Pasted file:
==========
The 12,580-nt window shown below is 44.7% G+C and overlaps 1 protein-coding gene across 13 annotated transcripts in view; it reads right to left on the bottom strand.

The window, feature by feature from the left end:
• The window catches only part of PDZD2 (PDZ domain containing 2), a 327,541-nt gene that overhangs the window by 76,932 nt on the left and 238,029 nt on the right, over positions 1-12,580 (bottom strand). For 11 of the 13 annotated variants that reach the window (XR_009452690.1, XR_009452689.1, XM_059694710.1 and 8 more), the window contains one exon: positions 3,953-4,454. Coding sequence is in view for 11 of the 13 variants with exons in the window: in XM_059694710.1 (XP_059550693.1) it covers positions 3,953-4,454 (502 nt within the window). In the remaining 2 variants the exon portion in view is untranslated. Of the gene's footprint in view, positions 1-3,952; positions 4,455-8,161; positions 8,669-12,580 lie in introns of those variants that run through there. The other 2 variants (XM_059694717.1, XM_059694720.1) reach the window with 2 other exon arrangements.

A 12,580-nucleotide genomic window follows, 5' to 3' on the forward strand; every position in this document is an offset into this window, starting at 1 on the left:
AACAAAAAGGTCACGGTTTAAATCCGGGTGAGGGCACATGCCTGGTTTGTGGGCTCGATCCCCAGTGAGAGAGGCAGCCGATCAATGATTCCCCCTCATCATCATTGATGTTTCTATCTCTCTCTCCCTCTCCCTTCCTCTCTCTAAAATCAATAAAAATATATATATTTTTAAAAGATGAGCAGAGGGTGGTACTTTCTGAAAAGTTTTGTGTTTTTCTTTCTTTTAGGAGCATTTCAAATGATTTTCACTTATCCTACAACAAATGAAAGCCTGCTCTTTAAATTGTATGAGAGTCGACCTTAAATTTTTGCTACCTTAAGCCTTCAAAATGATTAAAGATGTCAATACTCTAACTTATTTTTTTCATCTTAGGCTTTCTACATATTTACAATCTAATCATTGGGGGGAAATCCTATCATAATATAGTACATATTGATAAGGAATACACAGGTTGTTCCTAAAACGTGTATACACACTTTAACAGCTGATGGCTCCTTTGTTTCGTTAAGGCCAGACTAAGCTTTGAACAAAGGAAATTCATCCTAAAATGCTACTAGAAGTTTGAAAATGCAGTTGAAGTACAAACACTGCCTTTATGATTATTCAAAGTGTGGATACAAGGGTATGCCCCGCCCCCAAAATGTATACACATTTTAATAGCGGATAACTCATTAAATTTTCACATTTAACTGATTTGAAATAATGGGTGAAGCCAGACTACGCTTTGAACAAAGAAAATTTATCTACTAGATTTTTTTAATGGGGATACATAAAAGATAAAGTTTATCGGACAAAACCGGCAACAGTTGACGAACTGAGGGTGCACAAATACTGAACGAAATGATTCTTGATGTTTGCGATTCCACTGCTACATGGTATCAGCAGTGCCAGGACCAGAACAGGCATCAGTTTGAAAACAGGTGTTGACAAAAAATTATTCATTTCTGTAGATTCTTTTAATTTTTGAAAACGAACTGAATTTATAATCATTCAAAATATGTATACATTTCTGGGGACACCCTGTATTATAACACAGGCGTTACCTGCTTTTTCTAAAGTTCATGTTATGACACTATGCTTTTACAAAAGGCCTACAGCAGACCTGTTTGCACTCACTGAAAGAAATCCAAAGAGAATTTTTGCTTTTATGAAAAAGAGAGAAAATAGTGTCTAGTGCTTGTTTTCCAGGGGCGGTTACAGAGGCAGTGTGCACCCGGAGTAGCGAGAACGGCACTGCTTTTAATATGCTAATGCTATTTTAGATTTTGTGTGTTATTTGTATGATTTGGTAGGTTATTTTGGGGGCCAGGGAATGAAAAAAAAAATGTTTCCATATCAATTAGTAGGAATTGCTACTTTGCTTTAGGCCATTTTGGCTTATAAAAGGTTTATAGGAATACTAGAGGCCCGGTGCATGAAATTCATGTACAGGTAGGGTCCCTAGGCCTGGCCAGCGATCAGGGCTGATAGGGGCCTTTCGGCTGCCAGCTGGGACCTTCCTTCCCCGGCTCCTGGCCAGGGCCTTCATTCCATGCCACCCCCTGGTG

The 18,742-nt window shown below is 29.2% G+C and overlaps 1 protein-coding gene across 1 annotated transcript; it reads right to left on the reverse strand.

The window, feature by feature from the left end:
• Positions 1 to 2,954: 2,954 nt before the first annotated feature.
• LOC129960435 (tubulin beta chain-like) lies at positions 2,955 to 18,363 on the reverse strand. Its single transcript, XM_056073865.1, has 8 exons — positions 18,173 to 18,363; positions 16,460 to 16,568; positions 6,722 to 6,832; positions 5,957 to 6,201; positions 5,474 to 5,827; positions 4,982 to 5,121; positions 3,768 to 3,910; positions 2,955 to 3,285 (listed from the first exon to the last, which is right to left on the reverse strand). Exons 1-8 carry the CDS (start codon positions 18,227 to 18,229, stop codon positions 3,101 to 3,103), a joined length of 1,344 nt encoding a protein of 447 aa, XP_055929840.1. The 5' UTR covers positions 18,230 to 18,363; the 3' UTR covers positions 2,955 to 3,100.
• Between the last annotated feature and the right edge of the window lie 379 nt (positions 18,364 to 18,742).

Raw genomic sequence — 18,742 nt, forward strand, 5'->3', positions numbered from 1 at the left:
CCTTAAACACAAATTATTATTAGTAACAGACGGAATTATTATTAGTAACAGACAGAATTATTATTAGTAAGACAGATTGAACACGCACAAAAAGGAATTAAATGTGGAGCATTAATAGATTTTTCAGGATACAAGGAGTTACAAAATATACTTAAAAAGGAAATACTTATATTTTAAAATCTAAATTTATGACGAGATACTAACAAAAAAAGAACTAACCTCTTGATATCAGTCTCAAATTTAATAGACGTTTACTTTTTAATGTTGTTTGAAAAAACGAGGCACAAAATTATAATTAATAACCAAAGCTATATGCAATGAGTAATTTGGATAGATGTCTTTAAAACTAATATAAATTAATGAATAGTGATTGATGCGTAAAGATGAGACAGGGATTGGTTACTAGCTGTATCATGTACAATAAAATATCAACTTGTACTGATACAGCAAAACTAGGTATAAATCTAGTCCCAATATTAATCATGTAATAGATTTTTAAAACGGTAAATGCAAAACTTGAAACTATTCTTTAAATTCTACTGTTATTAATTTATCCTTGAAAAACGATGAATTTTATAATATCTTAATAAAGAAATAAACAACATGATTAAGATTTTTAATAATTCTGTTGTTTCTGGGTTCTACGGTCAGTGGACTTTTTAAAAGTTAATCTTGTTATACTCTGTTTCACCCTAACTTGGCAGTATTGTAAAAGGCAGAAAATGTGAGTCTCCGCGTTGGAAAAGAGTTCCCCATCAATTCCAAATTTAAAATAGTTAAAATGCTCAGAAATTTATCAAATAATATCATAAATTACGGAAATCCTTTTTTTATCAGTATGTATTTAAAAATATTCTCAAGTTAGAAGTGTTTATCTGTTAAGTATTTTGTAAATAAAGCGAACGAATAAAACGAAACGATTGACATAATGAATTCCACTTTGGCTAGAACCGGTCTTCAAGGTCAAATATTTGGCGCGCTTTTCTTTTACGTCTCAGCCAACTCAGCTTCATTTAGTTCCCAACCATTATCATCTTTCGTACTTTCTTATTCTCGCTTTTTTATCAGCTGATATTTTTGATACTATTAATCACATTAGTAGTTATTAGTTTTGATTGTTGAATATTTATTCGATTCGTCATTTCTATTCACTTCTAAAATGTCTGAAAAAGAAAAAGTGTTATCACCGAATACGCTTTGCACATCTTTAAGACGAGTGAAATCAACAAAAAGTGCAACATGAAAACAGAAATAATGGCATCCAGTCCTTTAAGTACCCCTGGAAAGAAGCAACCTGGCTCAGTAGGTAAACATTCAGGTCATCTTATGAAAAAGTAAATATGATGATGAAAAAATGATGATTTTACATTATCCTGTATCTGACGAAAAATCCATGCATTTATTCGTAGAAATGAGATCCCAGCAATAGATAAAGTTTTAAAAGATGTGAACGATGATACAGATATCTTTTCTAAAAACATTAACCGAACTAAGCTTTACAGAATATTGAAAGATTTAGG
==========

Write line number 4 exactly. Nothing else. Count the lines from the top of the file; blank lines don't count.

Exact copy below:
A 12,580-nucleotide genomic window follows, 5' to 3' on the forward strand; every position in this document is an offset into this window, starting at 1 on the left: